11. I've never seen that in the description of libertarianism. I think the point is that we don't infer what's the best thing for people - rather taking responsibility for yourself and your actions. But I can see where the self indulgence = naturalist fallacy. The thing is, that's subjective and people should learn that on their own rather than the government deciding for them.
  12. Yeah, I have two conservative buddies here at work that got labeled left of centrist as well. I think it's the personal freedom issues that do that. If you answer the personal section all "Agree" and the economic section all "disagree" then you get a straight up liberal. The oppostie and you get a straight up conservative. You probably are mostly conservative, but a little more open to personal freedoms??
  13. I've been a self described Libertarian for years, since my views seem to line up with that particular ideology more than the others. But there are some fundamental issues I have with it and I wondered if others are the same. And, just for fun, I advise anyone to take this quickie quiz. Everyone I know that's tried this found they were more libertarian than they thought. http://www.theadvocates.org/quiz.html The problems I see about libertarianism, so far, is this idea of a privatized police force. I don't even see why I would have to formulate an argument to explain why that one sounds bad. Also, I'm not cool with the complete abolition of welfare, because I think we should always support war veterans, the disabled and the elderly - but that's it. Charity can help those of us who fall down and need some help getting back up - not carrying us around like welfare does. Although, I did answer "agree" on that question in the quiz. What do you all think?
  14. I, for one, have ammended my position on christianity since the start of this thread. Excellent response by Dak. I don't know why I hadn't considered those terror attacks by the IRA and such. Although, I do believe alot of that had to do with British domination in the region. Of course, the Arab region can claim the same. But, I think Bettina's point overrides this because the advancement of weaponry, particularly nuclear, makes this kind of extremism more dangerous than any examples of it before. You could make a case that Christianity and Islam are both guilty of racist or violent intent, albeit limited and sparse relevant to the total amount of content available by each religion's documentation. But, the extremism that resulted from this has not been threatening enough to wipe out so many people, so easily and with so little effort as is possible today. I still believe that Islam has more of a blatant racist tone than Christianity, but I'm also beginning to think that's like saying Stalin was worse than Hitler. Neither have anything to brag about. At this point it's too dangerous to all of humanity and its future, to allow this kind of religion to go unchecked when it is the law of the land rather than a freedom of worship under a secular government. The maturity of Islam needs to be on a fast track and I, admittedly, have no idea how to implement that.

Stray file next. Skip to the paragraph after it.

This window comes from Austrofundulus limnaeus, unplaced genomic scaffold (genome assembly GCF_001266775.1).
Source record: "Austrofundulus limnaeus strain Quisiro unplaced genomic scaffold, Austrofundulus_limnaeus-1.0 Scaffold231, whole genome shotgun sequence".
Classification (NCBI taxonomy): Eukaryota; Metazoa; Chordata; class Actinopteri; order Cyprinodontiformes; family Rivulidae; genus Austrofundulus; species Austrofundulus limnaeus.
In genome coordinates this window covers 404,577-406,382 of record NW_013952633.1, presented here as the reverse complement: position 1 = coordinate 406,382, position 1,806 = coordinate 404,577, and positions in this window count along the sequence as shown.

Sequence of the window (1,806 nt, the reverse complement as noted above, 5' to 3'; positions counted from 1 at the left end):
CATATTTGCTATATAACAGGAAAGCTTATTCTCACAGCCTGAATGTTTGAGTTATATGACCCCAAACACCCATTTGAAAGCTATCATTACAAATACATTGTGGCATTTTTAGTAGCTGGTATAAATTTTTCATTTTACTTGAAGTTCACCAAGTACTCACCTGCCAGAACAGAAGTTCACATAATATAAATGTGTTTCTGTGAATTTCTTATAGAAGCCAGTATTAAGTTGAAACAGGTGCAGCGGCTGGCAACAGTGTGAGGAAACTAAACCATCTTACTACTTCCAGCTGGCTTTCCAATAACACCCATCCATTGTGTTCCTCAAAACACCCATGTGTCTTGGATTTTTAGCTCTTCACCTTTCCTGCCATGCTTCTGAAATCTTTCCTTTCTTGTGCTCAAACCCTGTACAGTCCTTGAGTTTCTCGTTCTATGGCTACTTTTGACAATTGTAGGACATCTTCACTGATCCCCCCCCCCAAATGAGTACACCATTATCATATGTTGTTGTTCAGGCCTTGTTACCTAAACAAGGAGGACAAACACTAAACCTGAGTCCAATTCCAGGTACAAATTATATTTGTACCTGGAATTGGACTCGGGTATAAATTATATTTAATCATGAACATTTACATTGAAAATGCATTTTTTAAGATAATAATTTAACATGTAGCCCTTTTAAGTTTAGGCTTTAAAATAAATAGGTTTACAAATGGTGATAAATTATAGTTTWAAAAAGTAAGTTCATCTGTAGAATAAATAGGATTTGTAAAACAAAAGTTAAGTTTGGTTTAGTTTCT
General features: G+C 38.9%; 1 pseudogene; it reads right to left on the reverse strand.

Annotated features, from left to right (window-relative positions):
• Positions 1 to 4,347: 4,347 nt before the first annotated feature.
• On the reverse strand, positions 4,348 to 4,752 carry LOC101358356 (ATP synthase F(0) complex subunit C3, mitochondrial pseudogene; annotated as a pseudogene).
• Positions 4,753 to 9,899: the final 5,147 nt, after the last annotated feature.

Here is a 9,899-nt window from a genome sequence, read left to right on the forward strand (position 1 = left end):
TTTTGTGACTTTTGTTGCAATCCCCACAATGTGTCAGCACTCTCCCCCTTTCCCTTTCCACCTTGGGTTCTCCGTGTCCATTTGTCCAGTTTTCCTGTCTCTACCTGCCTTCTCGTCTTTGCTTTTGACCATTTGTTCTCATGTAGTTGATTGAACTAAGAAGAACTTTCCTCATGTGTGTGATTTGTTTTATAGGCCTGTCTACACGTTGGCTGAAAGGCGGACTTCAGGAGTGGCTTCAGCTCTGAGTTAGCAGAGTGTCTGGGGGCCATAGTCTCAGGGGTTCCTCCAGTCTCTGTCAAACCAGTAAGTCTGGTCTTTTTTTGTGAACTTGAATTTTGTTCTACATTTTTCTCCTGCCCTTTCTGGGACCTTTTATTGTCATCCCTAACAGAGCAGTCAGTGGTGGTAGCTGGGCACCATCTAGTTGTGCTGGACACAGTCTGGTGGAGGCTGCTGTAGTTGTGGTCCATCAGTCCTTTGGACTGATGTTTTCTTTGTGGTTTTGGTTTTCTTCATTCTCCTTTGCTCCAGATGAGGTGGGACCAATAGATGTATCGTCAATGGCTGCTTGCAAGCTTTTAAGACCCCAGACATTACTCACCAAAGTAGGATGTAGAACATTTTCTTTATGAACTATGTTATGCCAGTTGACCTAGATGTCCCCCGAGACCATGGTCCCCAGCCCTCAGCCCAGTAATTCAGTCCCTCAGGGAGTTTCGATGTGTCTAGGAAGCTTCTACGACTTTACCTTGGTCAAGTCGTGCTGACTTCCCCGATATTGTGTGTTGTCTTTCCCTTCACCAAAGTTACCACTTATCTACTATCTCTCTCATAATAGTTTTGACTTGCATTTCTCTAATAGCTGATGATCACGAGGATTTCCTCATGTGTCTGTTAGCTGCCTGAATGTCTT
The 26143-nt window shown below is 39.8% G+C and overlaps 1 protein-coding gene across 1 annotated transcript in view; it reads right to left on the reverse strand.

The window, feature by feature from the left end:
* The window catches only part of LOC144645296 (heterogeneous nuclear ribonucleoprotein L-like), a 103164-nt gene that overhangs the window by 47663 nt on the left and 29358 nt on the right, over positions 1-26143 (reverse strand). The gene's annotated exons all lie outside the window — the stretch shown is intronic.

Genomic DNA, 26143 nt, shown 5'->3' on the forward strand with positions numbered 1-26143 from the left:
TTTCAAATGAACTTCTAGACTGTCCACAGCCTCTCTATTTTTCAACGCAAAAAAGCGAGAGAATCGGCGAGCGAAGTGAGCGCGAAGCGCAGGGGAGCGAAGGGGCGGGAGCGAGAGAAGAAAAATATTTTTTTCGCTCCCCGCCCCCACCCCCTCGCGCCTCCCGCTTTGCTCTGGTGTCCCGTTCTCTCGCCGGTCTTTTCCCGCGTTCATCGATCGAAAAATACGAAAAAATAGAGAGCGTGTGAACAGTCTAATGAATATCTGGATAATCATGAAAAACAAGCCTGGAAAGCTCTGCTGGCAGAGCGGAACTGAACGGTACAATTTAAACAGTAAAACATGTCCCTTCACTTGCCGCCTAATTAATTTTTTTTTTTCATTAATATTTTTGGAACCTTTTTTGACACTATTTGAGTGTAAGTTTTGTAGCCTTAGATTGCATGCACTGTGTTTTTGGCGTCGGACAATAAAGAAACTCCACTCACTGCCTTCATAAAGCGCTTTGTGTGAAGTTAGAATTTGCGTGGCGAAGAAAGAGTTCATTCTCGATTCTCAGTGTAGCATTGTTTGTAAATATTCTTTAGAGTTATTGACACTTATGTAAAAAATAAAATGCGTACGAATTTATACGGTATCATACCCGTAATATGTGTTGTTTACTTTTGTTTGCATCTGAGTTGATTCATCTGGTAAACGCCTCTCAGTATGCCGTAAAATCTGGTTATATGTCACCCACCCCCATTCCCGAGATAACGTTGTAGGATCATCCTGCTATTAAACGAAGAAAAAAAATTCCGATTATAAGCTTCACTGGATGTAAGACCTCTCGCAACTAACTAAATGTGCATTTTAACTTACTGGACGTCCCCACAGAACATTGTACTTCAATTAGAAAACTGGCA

15. I agree. I've always questioned the wisdom in holding teenagers back about sex in the first place. They have such a natural urge to do it with all of that hormonal activity, it seems abstinence is doomed to fail. And since that teaches basically nothing and at its best, just postpones their sexual discovery, I really don't see the sense in it. And I'm not so sure adults aren't even more casual about sex than teens, with more sexual partners - but definitely better educated about it. I've also been kicking around the idea of condensing schooling, so that kids are graduating from high school at 14. We challenge our children so little, in terms of scholastics, so keeping them busy and forcing the 12 year curriculum into 8 years doesn't seem unreasonable to me. Then, when teens are exploring their sexuality and the reproductive hormones begin to take over, they're at least done with the fundamentals of education. At that point, teen pregnancy jeopardizes their college future, not their high school future.